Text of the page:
Saturday, October 2, 2010

Tattoos & Piercings on the Job

I saw this issue posted in an HR blog I read on occasion (largely, to learn how to be good at it & avoid screwing up).

This is an interesting issue for me since I actually have a tattoo myself. You'd never see it unless you saw me in underwear or a swimsuit but it is there. I'm not going to say what it is since if you know me, you're already aware of it or saw it & if you don't, then this is personal knowledge you don't get to have unless you actually get to know me.

I'd wanted one for years but couldn't figure out what design I wanted. I knew where I wanted it before I knew the design to get. Not long after getting dumped by Vampire Boy (or maybe it was a little before then?), I had my design figured out. There's a symbolism behind it, in fact. It represented my view that there was no love for me, that no soul mate existed for The Angry Redheaded Lawyer (or in those days, The Angry Redheaded Coed).

When I turned 22, I decided to get the tattoo as a present to myself after enduring all these hard breakups & general emotional pain I'd had over the years. I had never actually loved anyone I dated (though I wasn't sure about Vampire Boy until years later) & felt like everyone was ahead of me in that realm. I figured that was my fate & I'd die that way; getting the tattoo was, for me, an acceptance of that fate. It was my way of saying a prospective boyfriend couldn't hurt me as badly as he might want to since I simply was incapable of being in love with anyone in the true sense of that phrase.

The oddest thing was my mother, a fairly conservative woman, saw the tattoo when I was getting changed into the bridesmaid dress for my sister's wedding a couple months later and complimented me on it! She felt it was pretty & tasteful. My mother's probably closer to the anti-tattoo camp than most people & I'm still shocked she likes it.

A guy I dated afterward (the one who was 14 years older than me) didn't like it at all & asked me "What if my kids see it?" I said that I would point out that I am a grown-up and when they turn 18, then they can get tattoos.

People are still shocked when they hear I have one: I think I went up a few cool points with people at the film company when I told them about having one. When my Public Speaking teacher heard me talking about getting one in college, he (an attorney) said "Don't you know? ALL attorneys have tattoos!"

Having gotten one, I have a few words about them:

1. Don't get one unless you REALLY want it. Getting mine felt like someone taking a rusty nail and etching into my skin. I'm not kidding!! You gain a new respect for people who have tattoos once you get one for yourself. Especially if they are in bony or sensitive places!! I had one sorority sister who got tattoos on the front of her foot; I couldn't imagine doing that.

2. Go to a clean, reputable tattoo parlor. I went to a place recommended by a sorority sister who'd gotten a few and was becoming the resident tattoo fiend.

3. Pick a location where you can cover it up if you want to work in a mainstream job. Though at the law firm I worked at, I had a co-worker who had a very large shoulder/upper arm tattoo she covered up. I also had a co-worker who dressed goth & worked in the firm's foreclosure department. These were also pleasant people who never ticked me off.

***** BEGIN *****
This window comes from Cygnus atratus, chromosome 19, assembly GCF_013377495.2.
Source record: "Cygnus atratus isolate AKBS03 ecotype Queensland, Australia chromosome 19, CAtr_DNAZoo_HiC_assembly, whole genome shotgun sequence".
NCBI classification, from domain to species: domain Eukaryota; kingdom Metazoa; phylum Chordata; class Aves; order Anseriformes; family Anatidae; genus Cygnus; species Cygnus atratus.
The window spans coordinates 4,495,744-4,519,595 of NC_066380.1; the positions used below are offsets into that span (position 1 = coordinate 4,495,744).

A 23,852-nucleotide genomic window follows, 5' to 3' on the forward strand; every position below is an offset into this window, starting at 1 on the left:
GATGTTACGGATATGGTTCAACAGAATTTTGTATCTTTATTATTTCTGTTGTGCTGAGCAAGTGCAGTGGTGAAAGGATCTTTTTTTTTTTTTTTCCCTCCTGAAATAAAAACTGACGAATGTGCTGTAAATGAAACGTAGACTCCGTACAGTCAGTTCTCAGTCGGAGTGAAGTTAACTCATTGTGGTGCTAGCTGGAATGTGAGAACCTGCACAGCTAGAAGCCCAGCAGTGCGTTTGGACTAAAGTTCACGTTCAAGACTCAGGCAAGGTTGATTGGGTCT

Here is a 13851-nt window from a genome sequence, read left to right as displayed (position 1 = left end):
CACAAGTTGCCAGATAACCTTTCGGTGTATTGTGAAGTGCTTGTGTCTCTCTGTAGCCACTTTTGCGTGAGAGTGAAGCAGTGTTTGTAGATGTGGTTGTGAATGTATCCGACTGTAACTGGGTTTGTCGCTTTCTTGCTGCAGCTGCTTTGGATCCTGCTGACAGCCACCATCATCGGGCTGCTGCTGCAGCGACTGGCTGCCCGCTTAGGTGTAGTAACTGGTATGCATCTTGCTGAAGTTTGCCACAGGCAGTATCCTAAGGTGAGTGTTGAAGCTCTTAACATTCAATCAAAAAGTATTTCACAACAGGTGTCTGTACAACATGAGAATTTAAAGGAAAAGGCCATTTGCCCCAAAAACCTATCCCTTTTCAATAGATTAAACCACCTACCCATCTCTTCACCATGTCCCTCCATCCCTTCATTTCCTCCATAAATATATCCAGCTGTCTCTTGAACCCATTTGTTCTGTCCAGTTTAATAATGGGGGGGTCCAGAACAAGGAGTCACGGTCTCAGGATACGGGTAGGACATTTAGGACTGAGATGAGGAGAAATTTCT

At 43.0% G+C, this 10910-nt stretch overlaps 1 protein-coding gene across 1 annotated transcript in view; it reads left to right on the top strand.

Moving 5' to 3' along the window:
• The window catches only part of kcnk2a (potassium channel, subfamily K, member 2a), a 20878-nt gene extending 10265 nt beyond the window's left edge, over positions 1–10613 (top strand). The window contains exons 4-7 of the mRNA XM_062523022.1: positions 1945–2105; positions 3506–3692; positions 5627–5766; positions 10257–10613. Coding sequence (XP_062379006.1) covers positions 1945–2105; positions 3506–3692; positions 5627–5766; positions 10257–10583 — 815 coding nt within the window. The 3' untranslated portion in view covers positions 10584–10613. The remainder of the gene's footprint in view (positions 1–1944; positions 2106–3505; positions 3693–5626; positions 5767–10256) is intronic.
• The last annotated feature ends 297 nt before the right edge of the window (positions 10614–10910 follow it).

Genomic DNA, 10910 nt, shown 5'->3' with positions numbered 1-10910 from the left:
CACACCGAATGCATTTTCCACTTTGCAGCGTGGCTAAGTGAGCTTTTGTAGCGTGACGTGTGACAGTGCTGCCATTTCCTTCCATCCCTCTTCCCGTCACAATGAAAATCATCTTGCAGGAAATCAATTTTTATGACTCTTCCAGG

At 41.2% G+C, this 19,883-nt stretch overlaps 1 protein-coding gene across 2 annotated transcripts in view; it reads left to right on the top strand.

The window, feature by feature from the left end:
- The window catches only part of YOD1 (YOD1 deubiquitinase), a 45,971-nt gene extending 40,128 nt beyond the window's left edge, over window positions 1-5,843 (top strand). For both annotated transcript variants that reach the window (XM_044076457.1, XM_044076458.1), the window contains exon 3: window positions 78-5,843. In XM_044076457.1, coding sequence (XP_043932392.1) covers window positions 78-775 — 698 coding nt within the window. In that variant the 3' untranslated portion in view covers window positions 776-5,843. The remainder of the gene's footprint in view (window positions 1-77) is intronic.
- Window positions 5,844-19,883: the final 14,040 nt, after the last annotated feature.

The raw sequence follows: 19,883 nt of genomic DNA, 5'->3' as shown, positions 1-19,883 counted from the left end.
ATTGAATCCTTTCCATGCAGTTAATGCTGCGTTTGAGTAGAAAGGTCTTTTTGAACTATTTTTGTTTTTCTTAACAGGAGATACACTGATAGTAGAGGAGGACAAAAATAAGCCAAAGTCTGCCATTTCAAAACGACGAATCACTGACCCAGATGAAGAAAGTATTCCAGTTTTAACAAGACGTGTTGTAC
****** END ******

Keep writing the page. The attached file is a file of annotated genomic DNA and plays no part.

So if you're a paralegal, you might be able to get away with it if you don't work at a law firm headed by some jerk devoid of personality and any appreciation for creativity.

Maybe I could get away w/getting a second tattoo if things work out for me in entertainment...but I'd have to figure out what I wanted & where to put it. I also hate having the same things as everyone else so it would have to be unique enough to satisfy me.

4. Don't pick a location on your body that will look nasty with age. I avoided my stomach, cleavage, butt or anything that might get fat or droopy as I age. A high school teacher I had once said that you don't want a tattoo somewhere that looks silly when you're 80 & in a rest home.

5. Make sure you can see what the artist is doing i.e. no tattoos where you can't see them. It's sure to end up misspelled & then you're not getting it for you; you're getting it for strangers. That's just not my forte; if it's yours, have fun but don't complain if the tattoo doesn't come out like you want it.

So I tend to get a little bitchy toward people who have this holier than thou attitude when it comes to people w/tattoos. I also have the view that if you aren't making a ton of money at a job, you shouldn't be expected to dress like you make six figures.

For example, no way will I wear a business suit unless you pay me six figures since I'd have to put in tons of money for alterations & go to specialty shops to find anything fitting my skinny butt. Almost every suit I have could use some alteration so it doesn't look baggy on me. Not to mention I feel more like I should be going to a fashion model photo shoot when I wear one than to court or some law firm. All lawyers should do this; at least legal aid attorneys are told to dress more casually so they don't offend clients.